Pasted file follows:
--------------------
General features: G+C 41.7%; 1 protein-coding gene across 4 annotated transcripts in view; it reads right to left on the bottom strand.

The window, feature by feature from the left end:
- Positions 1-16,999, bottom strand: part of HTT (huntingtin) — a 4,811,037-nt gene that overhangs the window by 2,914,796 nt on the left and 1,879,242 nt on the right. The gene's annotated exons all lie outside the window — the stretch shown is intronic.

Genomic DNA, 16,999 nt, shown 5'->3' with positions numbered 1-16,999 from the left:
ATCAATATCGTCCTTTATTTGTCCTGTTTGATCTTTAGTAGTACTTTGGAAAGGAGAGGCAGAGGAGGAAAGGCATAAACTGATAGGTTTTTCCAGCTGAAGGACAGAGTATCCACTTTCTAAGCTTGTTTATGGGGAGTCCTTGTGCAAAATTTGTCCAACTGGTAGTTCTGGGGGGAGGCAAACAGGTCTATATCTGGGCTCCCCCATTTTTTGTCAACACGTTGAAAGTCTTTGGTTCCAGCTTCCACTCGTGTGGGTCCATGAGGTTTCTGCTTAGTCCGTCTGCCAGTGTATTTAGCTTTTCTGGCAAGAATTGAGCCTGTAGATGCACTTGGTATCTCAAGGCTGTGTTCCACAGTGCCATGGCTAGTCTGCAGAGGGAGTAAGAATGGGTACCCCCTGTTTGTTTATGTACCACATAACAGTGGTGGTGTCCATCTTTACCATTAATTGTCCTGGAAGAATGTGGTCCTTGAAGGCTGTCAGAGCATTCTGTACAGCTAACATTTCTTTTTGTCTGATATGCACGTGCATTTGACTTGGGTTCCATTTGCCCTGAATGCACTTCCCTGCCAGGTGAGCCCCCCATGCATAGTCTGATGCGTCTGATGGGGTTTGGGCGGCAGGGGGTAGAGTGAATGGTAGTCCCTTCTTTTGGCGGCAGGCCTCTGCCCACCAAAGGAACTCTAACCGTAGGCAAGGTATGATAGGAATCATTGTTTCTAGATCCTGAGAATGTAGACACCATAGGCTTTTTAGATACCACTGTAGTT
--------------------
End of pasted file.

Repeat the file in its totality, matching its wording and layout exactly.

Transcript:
General features: G+C 41.7%; 1 protein-coding gene across 4 annotated transcripts in view; it reads right to left on the bottom strand.

The window, feature by feature from the left end:
- Positions 1-16,999, bottom strand: part of HTT (huntingtin) — a 4,811,037-nt gene that overhangs the window by 2,914,796 nt on the left and 1,879,242 nt on the right. The gene's annotated exons all lie outside the window — the stretch shown is intronic.

Genomic DNA, 16,999 nt, shown 5'->3' with positions numbered 1-16,999 from the left:
ATCAATATCGTCCTTTATTTGTCCTGTTTGATCTTTAGTAGTACTTTGGAAAGGAGAGGCAGAGGAGGAAAGGCATAAACTGATAGGTTTTTCCAGCTGAAGGACAGAGTATCCACTTTCTAAGCTTGTTTATGGGGAGTCCTTGTGCAAAATTTGTCCAACTGGTAGTTCTGGGGGGAGGCAAACAGGTCTATATCTGGGCTCCCCCATTTTTTGTCAACACGTTGAAAGTCTTTGGTTCCAGCTTCCACTCGTGTGGGTCCATGAGGTTTCTGCTTAGTCCGTCTGCCAGTGTATTTAGCTTTTCTGGCAAGAATTGAGCCTGTAGATGCACTTGGTATCTCAAGGCTGTGTTCCACAGTGCCATGGCTAGTCTGCAGAGGGAGTAAGAATGGGTACCCCCTGTTTGTTTATGTACCACATAACAGTGGTGGTGTCCATCTTTACCATTAATTGTCCTGGAAGAATGTGGTCCTTGAAGGCTGTCAGAGCATTCTGTACAGCTAACATTTCTTTTTGTCTGATATGCACGTGCATTTGACTTGGGTTCCATTTGCCCTGAATGCACTTCCCTGCCAGGTGAGCCCCCCATGCATAGTCTGATGCGTCTGATGGGGTTTGGGCGGCAGGGGGTAGAGTGAATGGTAGTCCCTTCTTTTGGCGGCAGGCCTCTGCCCACCAAAGGAACTCTAACCGTAGGCAAGGTATGATAGGAATCATTGTTTCTAGATCCTGAGAATGTAGACACCATAGGCTTTTTAGATACCACTGTAGTT